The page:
Carly Goodman was Myers's girlfriend beginning in approximately late October 1999. In March of 2000, Myers took Goodman for a long drive through Gosport, " over a bridge where there was a creek and into some woods." Myers pulled his car into a clearing in the woods where the two of them argued, which scared Goodman. Although it was nighttime, Goodman observed the appearance of this clearing from the car's headlights. In late April or early May of 2000, Goodman broke off her relationship with Myers. Goodman denied that she and Myers had ever made plans to go to Myrtle Beach or to Kings Island the week of May 29.
On June 5, 2000, Bell again spoke with Myers. Myers mentioned that a girl had been abducted in the area, and he was afraid he would be blamed for it. Myers further stated that the girl's bicycle had been found about a mile from his house and that " they blame [him] for everything." Myers additionally asserted, " [T]hey haven't found her body yet" and guessed that the girl was dead. In that same conversation, Myers indicated that he had been stopped by a roadblock and was " scared" of roadblocks, but he later changed his mind, laughed, and said he was not really " scared."
Following a tip due to this conversation, on June 27, 2000, Detective Rick Crussen of the Bloomington Police Department interviewed Jodie and Myers's father, John Myers Sr., at their residence at 3909 West Delap Road. The following day, Detective Crussen interviewed Myers.
On June 27, 2000, immediately after Detective Crussen interviewed Myers's parents and the day before he interviewed Myers, Myers called his grandmother, Betty Swaffard, and asked to borrow $200. Myers told Swaffard he was unable to come to her house for the money because there were roadblocks on Maple Grove Road, and he did not want to leave his home. Myers additionally stated that he was a suspect in the Jill Behrman disappearance. Myers did not come to Swaffard's home for the money.
In July 2000, Bell noticed that John Myers Sr. was unusually nervous and agitated when in Myers's presence. Sometime in approximately August of 2000, Myers's brother, Samuel, who owned a twelve-gauge shotgun and had stored it at his parents' house on Delap Road since approximately 1997, noted that the gun was missing.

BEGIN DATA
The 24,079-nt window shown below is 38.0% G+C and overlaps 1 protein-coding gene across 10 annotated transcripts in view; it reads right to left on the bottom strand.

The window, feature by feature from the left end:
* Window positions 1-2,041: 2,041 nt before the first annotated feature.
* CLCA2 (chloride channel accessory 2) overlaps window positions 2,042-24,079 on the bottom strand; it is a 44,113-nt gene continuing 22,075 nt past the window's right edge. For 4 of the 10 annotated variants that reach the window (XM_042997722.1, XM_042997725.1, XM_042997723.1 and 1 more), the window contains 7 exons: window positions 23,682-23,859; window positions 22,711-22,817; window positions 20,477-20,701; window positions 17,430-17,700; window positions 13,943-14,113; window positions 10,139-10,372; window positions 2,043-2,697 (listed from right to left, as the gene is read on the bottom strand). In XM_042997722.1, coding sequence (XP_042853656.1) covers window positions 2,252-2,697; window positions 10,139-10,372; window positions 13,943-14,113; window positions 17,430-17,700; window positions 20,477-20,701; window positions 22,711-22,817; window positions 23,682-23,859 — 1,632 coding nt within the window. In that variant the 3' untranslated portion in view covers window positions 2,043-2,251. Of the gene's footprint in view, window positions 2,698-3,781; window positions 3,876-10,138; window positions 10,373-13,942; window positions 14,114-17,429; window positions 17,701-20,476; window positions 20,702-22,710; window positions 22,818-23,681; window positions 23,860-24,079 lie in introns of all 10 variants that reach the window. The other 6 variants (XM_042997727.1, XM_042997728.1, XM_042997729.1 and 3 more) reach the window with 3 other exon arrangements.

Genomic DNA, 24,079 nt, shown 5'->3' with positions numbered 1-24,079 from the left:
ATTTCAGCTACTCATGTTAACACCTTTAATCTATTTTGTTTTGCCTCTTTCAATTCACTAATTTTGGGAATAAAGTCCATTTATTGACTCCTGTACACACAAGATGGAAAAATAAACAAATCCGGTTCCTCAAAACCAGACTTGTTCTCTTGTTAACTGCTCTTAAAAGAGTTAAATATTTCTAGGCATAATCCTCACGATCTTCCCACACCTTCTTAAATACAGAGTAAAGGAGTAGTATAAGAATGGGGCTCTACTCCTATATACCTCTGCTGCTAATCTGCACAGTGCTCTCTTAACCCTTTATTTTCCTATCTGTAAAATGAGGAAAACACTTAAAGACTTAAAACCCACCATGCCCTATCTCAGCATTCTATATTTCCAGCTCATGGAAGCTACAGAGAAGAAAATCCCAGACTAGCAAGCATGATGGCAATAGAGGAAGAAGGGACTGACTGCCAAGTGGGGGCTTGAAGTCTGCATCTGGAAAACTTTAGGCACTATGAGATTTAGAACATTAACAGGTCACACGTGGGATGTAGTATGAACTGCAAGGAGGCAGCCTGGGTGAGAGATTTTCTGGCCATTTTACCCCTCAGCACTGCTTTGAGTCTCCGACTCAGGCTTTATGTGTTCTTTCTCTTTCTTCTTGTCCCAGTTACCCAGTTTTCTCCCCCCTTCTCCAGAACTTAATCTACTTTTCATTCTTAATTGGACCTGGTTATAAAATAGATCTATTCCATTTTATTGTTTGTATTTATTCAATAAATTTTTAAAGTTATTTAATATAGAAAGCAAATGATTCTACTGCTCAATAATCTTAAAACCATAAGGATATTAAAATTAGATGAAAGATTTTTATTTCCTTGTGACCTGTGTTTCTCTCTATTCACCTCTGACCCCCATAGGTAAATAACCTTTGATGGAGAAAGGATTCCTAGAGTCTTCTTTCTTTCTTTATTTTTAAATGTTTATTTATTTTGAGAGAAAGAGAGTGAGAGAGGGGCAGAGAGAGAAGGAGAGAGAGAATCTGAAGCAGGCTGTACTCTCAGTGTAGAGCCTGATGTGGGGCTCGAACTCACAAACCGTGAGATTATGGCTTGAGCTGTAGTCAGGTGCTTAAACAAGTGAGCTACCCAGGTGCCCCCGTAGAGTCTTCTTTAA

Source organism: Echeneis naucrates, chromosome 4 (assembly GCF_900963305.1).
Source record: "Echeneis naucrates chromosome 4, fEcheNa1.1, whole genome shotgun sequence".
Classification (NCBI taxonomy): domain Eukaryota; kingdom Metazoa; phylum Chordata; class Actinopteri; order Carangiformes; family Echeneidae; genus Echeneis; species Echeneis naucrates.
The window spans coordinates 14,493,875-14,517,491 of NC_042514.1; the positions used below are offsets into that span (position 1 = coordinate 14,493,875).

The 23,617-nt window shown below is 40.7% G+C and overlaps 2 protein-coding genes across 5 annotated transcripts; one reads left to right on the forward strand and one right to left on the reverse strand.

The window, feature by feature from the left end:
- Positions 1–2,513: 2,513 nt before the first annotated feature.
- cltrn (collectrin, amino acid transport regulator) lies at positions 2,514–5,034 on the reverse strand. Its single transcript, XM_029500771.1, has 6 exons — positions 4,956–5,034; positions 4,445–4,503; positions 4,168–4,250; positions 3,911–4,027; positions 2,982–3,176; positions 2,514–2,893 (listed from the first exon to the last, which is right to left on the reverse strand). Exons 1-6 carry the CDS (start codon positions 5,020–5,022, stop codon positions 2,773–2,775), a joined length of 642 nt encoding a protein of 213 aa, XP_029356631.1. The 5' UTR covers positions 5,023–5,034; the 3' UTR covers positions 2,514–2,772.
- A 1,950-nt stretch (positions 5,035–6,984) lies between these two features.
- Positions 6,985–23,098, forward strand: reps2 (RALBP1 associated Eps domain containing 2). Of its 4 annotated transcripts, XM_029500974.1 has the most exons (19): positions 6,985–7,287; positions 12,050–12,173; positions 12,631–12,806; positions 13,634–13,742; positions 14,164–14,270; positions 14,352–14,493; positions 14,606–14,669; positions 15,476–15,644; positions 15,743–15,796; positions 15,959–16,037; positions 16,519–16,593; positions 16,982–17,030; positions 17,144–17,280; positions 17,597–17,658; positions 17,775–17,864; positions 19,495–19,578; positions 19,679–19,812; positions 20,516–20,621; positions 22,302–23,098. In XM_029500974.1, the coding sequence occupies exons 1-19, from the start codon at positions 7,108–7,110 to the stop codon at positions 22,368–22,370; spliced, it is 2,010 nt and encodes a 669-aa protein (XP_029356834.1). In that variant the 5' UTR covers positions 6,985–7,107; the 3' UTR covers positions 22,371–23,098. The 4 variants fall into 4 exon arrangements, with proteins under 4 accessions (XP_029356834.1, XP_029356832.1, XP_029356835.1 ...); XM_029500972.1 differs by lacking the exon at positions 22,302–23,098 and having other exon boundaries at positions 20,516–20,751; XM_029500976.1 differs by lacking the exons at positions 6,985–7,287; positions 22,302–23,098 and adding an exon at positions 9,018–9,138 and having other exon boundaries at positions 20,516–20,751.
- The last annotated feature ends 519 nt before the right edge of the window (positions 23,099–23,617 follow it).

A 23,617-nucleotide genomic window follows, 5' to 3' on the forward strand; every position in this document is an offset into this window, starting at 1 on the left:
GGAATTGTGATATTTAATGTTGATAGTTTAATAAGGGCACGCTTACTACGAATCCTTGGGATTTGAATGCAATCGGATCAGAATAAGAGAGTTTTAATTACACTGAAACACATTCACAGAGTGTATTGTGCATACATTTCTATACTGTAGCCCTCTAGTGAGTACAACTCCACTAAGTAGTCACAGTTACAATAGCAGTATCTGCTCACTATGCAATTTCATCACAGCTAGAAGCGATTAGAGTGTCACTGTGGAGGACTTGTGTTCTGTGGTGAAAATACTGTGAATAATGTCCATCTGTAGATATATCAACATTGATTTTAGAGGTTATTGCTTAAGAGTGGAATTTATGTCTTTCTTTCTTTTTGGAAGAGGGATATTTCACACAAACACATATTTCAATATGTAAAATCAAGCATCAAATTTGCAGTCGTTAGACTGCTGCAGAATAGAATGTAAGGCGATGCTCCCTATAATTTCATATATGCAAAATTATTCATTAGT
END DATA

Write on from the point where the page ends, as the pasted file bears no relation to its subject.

Myers raised the topic of Behrman's disappearance multiple times and in multiple contexts following her disappearance. Before Detective Crussen interviewed him, Myers falsely stated to his Bloomington Hospital supervisor that police had questioned him in connection with Behrman's disappearance because her bicycle was found close to his home. Also in June of 2000, Myers stated to a co-worker that he wondered whether authorities had investigated a barn in a field located on Bottom Road off of Maple Grove Road. Additionally, some weeks after Behrman disappeared, Myers told another co-worker during a delivery run that Behrman's bicycle was found in his neighborhood, and that Behrman was probably abducted near that site. Later in 2000 or 2001, while driving with his then-girlfriend, Kanya Bailey, Myers directed Bailey's attention to a location a short distance from his mother's residence and stated he had found Behrman's bicycle there.
In the late spring to late summer of 2001, Myers again raised the topic of Behrman's disappearance with another co-worker. As the two were driving on Bottom and Maple Grove Roads, Myers pointed out where he lived and stated that Behrman's bicycle had been found close to where he used to live. A short time later, while on Maple Grove Road, Myers stated that if he was ever going to hide a body he would hide it in a wooded area up " this way," pointing north. On another occasion, Myers stated to this co-worker that he knew of someone in Florida who had Behrman's identification card or checkbook.
Sometime in November or December of 2001, Myers raised the topic of Behrman's disappearance with a family member, indicating his bet that Behrman would be found in the woods. During this conversation, Myers further indicated his familiarity with the Paragon area and with Horseshoe Bend, where he liked to hunt.
Also in 2001, Myers stated to his mother, Jodie, that he had been fishing in a creek and had found a pair of panties and a bone in a tree. Jodie suggested that this might be helpful in the Behrman case, and Myers agreed to call the FBI. FBI Agent Gary Dunn later returned the call and left a message. Myers told Jodie that they should save the answering machine tape in case they were questioned.
Sometime in 2002, Wendy Owings confessed to Behrman's murder, claiming that she, Alicia Sowders-Evans, and Uriah Clouse struck Behrman with a car on Harrell Road, stabbed her with a knife in her chest and heart, wrapped her body in plastic tied with bungee cords, and disposed of her body in Salt Creek. In September 2002, authorities drained a portion of Salt Creek. They found, among other things, a knife, a bungee cord, and two sheets of plastic. Owings later recanted her confession.
On March 27, 2002, Myers, who at the time was in the Monroe County Jail on an unrelated charge, told Correctional Officer Johnny Kinser that he had found some letters in some food trays one morning that he believed Kinser should look at, apparently in connection with the Behrman disappearance. Myers said he felt bad about what had happened to that " young lady" and that he wished to help find her if he could.
Myers additionally compiled a list of places potentially providing clues to Behrman's location. Indiana State Police Trooper James Minton investigated the list, including gravel pits off of Texas Ridge Road between Stinesville and Gosport. A route from Gosport to the intersection of Warthen and Duckworth Roads in Morgan County passes by Horseshoe Bend.